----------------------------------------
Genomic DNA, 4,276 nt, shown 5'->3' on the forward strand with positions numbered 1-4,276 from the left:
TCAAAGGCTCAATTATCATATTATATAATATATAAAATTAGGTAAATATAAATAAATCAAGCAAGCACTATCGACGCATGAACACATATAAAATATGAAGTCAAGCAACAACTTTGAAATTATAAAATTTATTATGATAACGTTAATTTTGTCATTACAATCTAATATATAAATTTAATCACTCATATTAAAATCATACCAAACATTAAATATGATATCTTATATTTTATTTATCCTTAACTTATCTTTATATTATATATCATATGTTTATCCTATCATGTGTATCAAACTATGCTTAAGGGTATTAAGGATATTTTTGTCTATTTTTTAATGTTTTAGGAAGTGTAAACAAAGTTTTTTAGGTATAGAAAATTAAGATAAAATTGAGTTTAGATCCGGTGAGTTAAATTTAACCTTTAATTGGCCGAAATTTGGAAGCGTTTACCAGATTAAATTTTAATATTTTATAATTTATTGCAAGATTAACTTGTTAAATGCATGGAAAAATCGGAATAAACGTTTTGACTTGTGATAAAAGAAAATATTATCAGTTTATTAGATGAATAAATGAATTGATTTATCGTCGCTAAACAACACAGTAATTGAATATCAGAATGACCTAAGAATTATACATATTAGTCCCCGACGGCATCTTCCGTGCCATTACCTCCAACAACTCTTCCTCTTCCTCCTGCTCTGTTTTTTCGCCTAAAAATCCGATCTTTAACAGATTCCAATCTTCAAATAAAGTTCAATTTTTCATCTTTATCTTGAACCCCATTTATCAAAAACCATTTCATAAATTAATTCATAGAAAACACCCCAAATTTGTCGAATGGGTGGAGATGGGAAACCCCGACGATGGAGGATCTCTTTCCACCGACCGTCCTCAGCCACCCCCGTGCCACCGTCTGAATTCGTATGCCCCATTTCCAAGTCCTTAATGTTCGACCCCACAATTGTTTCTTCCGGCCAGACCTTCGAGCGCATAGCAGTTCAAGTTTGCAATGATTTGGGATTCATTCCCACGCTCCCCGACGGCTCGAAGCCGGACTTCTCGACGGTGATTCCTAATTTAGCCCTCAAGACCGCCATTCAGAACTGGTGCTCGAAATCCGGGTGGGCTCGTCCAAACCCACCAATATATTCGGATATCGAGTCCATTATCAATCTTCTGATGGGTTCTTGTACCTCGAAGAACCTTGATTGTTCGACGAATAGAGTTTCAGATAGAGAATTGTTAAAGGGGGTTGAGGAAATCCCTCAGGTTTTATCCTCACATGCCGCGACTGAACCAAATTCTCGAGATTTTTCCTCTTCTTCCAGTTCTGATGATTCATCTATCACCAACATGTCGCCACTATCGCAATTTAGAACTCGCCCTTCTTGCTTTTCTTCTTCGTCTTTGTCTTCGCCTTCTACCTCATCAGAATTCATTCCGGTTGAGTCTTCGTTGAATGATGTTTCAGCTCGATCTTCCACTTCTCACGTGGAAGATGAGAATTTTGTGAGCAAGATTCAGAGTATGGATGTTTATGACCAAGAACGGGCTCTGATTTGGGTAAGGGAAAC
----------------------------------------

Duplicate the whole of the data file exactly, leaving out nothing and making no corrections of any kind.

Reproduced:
Genomic DNA, 4,276 nt, shown 5'->3' on the forward strand with positions numbered 1-4,276 from the left:
TCAAAGGCTCAATTATCATATTATATAATATATAAAATTAGGTAAATATAAATAAATCAAGCAAGCACTATCGACGCATGAACACATATAAAATATGAAGTCAAGCAACAACTTTGAAATTATAAAATTTATTATGATAACGTTAATTTTGTCATTACAATCTAATATATAAATTTAATCACTCATATTAAAATCATACCAAACATTAAATATGATATCTTATATTTTATTTATCCTTAACTTATCTTTATATTATATATCATATGTTTATCCTATCATGTGTATCAAACTATGCTTAAGGGTATTAAGGATATTTTTGTCTATTTTTTAATGTTTTAGGAAGTGTAAACAAAGTTTTTTAGGTATAGAAAATTAAGATAAAATTGAGTTTAGATCCGGTGAGTTAAATTTAACCTTTAATTGGCCGAAATTTGGAAGCGTTTACCAGATTAAATTTTAATATTTTATAATTTATTGCAAGATTAACTTGTTAAATGCATGGAAAAATCGGAATAAACGTTTTGACTTGTGATAAAAGAAAATATTATCAGTTTATTAGATGAATAAATGAATTGATTTATCGTCGCTAAACAACACAGTAATTGAATATCAGAATGACCTAAGAATTATACATATTAGTCCCCGACGGCATCTTCCGTGCCATTACCTCCAACAACTCTTCCTCTTCCTCCTGCTCTGTTTTTTCGCCTAAAAATCCGATCTTTAACAGATTCCAATCTTCAAATAAAGTTCAATTTTTCATCTTTATCTTGAACCCCATTTATCAAAAACCATTTCATAAATTAATTCATAGAAAACACCCCAAATTTGTCGAATGGGTGGAGATGGGAAACCCCGACGATGGAGGATCTCTTTCCACCGACCGTCCTCAGCCACCCCCGTGCCACCGTCTGAATTCGTATGCCCCATTTCCAAGTCCTTAATGTTCGACCCCACAATTGTTTCTTCCGGCCAGACCTTCGAGCGCATAGCAGTTCAAGTTTGCAATGATTTGGGATTCATTCCCACGCTCCCCGACGGCTCGAAGCCGGACTTCTCGACGGTGATTCCTAATTTAGCCCTCAAGACCGCCATTCAGAACTGGTGCTCGAAATCCGGGTGGGCTCGTCCAAACCCACCAATATATTCGGATATCGAGTCCATTATCAATCTTCTGATGGGTTCTTGTACCTCGAAGAACCTTGATTGTTCGACGAATAGAGTTTCAGATAGAGAATTGTTAAAGGGGGTTGAGGAAATCCCTCAGGTTTTATCCTCACATGCCGCGACTGAACCAAATTCTCGAGATTTTTCCTCTTCTTCCAGTTCTGATGATTCATCTATCACCAACATGTCGCCACTATCGCAATTTAGAACTCGCCCTTCTTGCTTTTCTTCTTCGTCTTTGTCTTCGCCTTCTACCTCATCAGAATTCATTCCGGTTGAGTCTTCGTTGAATGATGTTTCAGCTCGATCTTCCACTTCTCACGTGGAAGATGAGAATTTTGTGAGCAAGATTCAGAGTATGGATGTTTATGACCAAGAACGGGCTCTGATTTGGGTAAGGGAAAC